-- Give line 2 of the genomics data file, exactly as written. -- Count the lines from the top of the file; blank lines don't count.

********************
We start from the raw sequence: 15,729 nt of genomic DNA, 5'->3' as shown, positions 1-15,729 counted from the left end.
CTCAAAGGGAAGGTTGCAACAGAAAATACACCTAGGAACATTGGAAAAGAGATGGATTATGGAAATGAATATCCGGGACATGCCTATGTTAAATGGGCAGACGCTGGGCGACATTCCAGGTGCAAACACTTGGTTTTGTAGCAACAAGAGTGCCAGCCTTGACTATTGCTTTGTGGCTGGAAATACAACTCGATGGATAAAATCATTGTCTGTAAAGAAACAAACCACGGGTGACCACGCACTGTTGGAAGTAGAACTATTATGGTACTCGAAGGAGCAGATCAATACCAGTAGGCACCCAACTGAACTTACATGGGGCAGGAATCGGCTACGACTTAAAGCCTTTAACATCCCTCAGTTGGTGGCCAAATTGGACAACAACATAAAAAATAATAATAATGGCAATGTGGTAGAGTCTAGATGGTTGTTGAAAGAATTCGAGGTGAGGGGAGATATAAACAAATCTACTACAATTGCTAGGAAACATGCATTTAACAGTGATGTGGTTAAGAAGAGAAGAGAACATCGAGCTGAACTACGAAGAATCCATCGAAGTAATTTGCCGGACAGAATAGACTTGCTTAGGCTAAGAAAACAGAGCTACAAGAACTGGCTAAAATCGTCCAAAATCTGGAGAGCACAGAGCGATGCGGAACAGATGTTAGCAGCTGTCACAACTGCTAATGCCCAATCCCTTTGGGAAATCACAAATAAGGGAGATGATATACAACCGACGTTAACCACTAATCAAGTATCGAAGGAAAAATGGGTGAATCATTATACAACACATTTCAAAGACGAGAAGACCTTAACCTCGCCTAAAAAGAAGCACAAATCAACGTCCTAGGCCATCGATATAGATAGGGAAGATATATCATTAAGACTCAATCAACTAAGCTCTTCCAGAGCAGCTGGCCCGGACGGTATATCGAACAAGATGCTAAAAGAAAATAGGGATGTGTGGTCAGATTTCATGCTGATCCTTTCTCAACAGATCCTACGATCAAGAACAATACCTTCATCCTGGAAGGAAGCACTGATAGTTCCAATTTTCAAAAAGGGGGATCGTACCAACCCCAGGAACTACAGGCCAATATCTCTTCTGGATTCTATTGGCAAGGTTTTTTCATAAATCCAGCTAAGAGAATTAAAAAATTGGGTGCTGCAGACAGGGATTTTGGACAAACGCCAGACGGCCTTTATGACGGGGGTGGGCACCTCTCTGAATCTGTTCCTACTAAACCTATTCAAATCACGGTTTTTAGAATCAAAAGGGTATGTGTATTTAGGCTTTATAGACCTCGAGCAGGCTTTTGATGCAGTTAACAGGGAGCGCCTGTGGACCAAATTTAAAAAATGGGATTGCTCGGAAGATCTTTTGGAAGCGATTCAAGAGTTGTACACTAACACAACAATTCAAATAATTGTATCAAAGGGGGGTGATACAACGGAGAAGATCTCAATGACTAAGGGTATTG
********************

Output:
CTCAAAGGGAAGGTTGCAACAGAAAATACACCTAGGAACATTGGAAAAGAGATGGATTATGGAAATGAATATCCGGGACATGCCTATGTTAAATGGGCAGACGCTGGGCGACATTCCAGGTGCAAACACTTGGTTTTGTAGCAACAAGAGTGCCAGCCTTGACTATTGCTTTGTGGCTGGAAATACAACTCGATGGATAAAATCATTGTCTGTAAAGAAACAAACCACGGGTGACCACGCACTGTTGGAAGTAGAACTATTATGGTACTCGAAGGAGCAGATCAATACCAGTAGGCACCCAACTGAACTTACATGGGGCAGGAATCGGCTACGACTTAAAGCCTTTAACATCCCTCAGTTGGTGGCCAAATTGGACAACAACATAAAAAATAATAATAATGGCAATGTGGTAGAGTCTAGATGGTTGTTGAAAGAATTCGAGGTGAGGGGAGATATAAACAAATCTACTACAATTGCTAGGAAACATGCATTTAACAGTGATGTGGTTAAGAAGAGAAGAGAACATCGAGCTGAACTACGAAGAATCCATCGAAGTAATTTGCCGGACAGAATAGACTTGCTTAGGCTAAGAAAACAGAGCTACAAGAACTGGCTAAAATCGTCCAAAATCTGGAGAGCACAGAGCGATGCGGAACAGATGTTAGCAGCTGTCACAACTGCTAATGCCCAATCCCTTTGGGAAATCACAAATAAGGGAGATGATATACAACCGACGTTAACCACTAATCAAGTATCGAAGGAAAAATGGGTGAATCATTATACAACACATTTCAAAGACGAGAAGACCTTAACCTCGCCTAAAAAGAAGCACAAATCAACGTCCTAGGCCATCGATATAGATAGGGAAGATATATCATTAAGACTCAATCAACTAAGCTCTTCCAGAGCAGCTGGCCCGGACGGTATATCGAACAAGATGCTAAAAGAAAATAGGGATGTGTGGTCAGATTTCATGCTGATCCTTTCTCAACAGATCCTACGATCAAGAACAATACCTTCATCCTGGAAGGAAGCACTGATAGTTCCAATTTTCAAAAAGGGGGATCGTACCAACCCCAGGAACTACAGGCCAATATCTCTTCTGGATTCTATTGGCAAGGTTTTTTCATAAATCCAGCTAAGAGAATTAAAAAATTGGGTGCTGCAGACAGGGATTTTGGACAAACGCCAGACGGCCTTTATGACGGGGGTGGGCACCTCTCTGAATCTGTTCCTACTAAACCTATTCAAATCACGGTTTTTAGAATCAAAAGGGTATGTGTATTTAGGCTTTATAGACCTCGAGCAGGCTTTTGATGCAGTTAACAGGGAGCGCCTGTGGACCAAATTTAAAAAATGGGATTGCTCGGAAGATCTTTTGGAAGCGATTCAAGAGTTGTACACTAACACAACAATTCAAATAATTGTATCAAAGGGGGGTGATACAACGGAGAAGATCTCAATGACTAAGGGTATTG